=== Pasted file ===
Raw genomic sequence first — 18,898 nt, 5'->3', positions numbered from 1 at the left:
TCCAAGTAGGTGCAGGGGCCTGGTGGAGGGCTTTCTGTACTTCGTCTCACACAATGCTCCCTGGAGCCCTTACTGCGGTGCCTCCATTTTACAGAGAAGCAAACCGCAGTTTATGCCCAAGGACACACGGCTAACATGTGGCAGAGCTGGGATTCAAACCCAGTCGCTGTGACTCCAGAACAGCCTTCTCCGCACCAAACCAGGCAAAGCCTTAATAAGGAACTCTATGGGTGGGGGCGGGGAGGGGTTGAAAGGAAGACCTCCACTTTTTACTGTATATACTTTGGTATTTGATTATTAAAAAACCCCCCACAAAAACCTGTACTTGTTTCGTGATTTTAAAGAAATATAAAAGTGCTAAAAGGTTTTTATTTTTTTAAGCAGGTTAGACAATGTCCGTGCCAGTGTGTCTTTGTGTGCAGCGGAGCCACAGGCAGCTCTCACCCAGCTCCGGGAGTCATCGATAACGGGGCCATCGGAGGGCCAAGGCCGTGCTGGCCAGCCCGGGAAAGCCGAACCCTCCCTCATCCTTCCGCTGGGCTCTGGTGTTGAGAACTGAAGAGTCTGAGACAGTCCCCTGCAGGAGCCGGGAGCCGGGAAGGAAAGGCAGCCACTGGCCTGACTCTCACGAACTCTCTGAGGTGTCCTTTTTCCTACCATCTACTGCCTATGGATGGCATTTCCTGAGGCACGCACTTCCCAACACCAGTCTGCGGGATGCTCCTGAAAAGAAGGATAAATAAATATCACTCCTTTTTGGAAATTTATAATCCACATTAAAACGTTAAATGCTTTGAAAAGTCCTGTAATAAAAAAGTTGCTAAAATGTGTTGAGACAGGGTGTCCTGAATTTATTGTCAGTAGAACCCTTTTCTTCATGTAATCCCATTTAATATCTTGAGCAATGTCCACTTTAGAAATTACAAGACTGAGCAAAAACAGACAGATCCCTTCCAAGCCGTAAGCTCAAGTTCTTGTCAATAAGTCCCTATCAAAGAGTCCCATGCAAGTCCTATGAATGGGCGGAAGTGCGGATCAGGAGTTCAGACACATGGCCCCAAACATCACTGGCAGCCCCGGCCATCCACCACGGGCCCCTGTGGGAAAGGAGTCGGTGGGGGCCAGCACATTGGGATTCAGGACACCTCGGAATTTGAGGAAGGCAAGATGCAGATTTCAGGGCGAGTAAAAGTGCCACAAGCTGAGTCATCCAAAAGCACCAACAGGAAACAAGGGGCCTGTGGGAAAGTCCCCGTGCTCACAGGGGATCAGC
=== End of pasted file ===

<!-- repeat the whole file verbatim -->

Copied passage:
Raw genomic sequence first — 18,898 nt, 5'->3', positions numbered from 1 at the left:
TCCAAGTAGGTGCAGGGGCCTGGTGGAGGGCTTTCTGTACTTCGTCTCACACAATGCTCCCTGGAGCCCTTACTGCGGTGCCTCCATTTTACAGAGAAGCAAACCGCAGTTTATGCCCAAGGACACACGGCTAACATGTGGCAGAGCTGGGATTCAAACCCAGTCGCTGTGACTCCAGAACAGCCTTCTCCGCACCAAACCAGGCAAAGCCTTAATAAGGAACTCTATGGGTGGGGGCGGGGAGGGGTTGAAAGGAAGACCTCCACTTTTTACTGTATATACTTTGGTATTTGATTATTAAAAAACCCCCCACAAAAACCTGTACTTGTTTCGTGATTTTAAAGAAATATAAAAGTGCTAAAAGGTTTTTATTTTTTTAAGCAGGTTAGACAATGTCCGTGCCAGTGTGTCTTTGTGTGCAGCGGAGCCACAGGCAGCTCTCACCCAGCTCCGGGAGTCATCGATAACGGGGCCATCGGAGGGCCAAGGCCGTGCTGGCCAGCCCGGGAAAGCCGAACCCTCCCTCATCCTTCCGCTGGGCTCTGGTGTTGAGAACTGAAGAGTCTGAGACAGTCCCCTGCAGGAGCCGGGAGCCGGGAAGGAAAGGCAGCCACTGGCCTGACTCTCACGAACTCTCTGAGGTGTCCTTTTTCCTACCATCTACTGCCTATGGATGGCATTTCCTGAGGCACGCACTTCCCAACACCAGTCTGCGGGATGCTCCTGAAAAGAAGGATAAATAAATATCACTCCTTTTTGGAAATTTATAATCCACATTAAAACGTTAAATGCTTTGAAAAGTCCTGTAATAAAAAAGTTGCTAAAATGTGTTGAGACAGGGTGTCCTGAATTTATTGTCAGTAGAACCCTTTTCTTCATGTAATCCCATTTAATATCTTGAGCAATGTCCACTTTAGAAATTACAAGACTGAGCAAAAACAGACAGATCCCTTCCAAGCCGTAAGCTCAAGTTCTTGTCAATAAGTCCCTATCAAAGAGTCCCATGCAAGTCCTATGAATGGGCGGAAGTGCGGATCAGGAGTTCAGACACATGGCCCCAAACATCACTGGCAGCCCCGGCCATCCACCACGGGCCCCTGTGGGAAAGGAGTCGGTGGGGGCCAGCACATTGGGATTCAGGACACCTCGGAATTTGAGGAAGGCAAGATGCAGATTTCAGGGCGAGTAAAAGTGCCACAAGCTGAGTCATCCAAAAGCACCAACAGGAAACAAGGGGCCTGTGGGAAAGTCCCCGTGCTCACAGGGGATCAGC